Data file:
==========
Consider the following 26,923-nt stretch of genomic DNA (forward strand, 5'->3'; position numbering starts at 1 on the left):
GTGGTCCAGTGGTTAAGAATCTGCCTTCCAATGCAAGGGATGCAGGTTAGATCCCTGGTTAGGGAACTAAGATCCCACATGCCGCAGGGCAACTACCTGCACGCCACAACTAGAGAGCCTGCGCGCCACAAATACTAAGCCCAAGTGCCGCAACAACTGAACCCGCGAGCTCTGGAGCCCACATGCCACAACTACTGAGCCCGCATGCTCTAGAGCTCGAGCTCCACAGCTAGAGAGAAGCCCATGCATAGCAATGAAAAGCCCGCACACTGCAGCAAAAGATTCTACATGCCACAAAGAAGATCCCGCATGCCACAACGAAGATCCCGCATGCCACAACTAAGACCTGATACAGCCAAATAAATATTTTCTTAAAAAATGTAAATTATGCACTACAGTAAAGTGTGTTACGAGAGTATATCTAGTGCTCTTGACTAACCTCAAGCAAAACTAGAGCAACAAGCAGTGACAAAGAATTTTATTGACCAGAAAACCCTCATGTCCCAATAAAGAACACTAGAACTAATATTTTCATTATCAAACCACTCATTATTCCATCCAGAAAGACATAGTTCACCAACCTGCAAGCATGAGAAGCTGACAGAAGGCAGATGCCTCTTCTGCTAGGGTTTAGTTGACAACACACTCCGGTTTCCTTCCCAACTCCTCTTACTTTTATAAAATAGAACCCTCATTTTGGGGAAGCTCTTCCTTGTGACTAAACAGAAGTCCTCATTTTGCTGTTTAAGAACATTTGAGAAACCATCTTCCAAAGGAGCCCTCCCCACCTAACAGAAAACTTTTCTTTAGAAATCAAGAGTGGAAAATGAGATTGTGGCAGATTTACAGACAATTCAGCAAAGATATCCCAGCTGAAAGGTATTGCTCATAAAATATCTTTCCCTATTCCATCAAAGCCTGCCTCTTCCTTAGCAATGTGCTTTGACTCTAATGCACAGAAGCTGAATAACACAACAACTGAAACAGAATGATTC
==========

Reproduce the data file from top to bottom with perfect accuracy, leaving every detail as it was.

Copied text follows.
Consider the following 26,923-nt stretch of genomic DNA (forward strand, 5'->3'; position numbering starts at 1 on the left):
GTGGTCCAGTGGTTAAGAATCTGCCTTCCAATGCAAGGGATGCAGGTTAGATCCCTGGTTAGGGAACTAAGATCCCACATGCCGCAGGGCAACTACCTGCACGCCACAACTAGAGAGCCTGCGCGCCACAAATACTAAGCCCAAGTGCCGCAACAACTGAACCCGCGAGCTCTGGAGCCCACATGCCACAACTACTGAGCCCGCATGCTCTAGAGCTCGAGCTCCACAGCTAGAGAGAAGCCCATGCATAGCAATGAAAAGCCCGCACACTGCAGCAAAAGATTCTACATGCCACAAAGAAGATCCCGCATGCCACAACGAAGATCCCGCATGCCACAACTAAGACCTGATACAGCCAAATAAATATTTTCTTAAAAAATGTAAATTATGCACTACAGTAAAGTGTGTTACGAGAGTATATCTAGTGCTCTTGACTAACCTCAAGCAAAACTAGAGCAACAAGCAGTGACAAAGAATTTTATTGACCAGAAAACCCTCATGTCCCAATAAAGAACACTAGAACTAATATTTTCATTATCAAACCACTCATTATTCCATCCAGAAAGACATAGTTCACCAACCTGCAAGCATGAGAAGCTGACAGAAGGCAGATGCCTCTTCTGCTAGGGTTTAGTTGACAACACACTCCGGTTTCCTTCCCAACTCCTCTTACTTTTATAAAATAGAACCCTCATTTTGGGGAAGCTCTTCCTTGTGACTAAACAGAAGTCCTCATTTTGCTGTTTAAGAACATTTGAGAAACCATCTTCCAAAGGAGCCCTCCCCACCTAACAGAAAACTTTTCTTTAGAAATCAAGAGTGGAAAATGAGATTGTGGCAGATTTACAGACAATTCAGCAAAGATATCCCAGCTGAAAGGTATTGCTCATAAAATATCTTTCCCTATTCCATCAAAGCCTGCCTCTTCCTTAGCAATGTGCTTTGACTCTAATGCACAGAAGCTGAATAACACAACAACTGAAACAGAATGATTC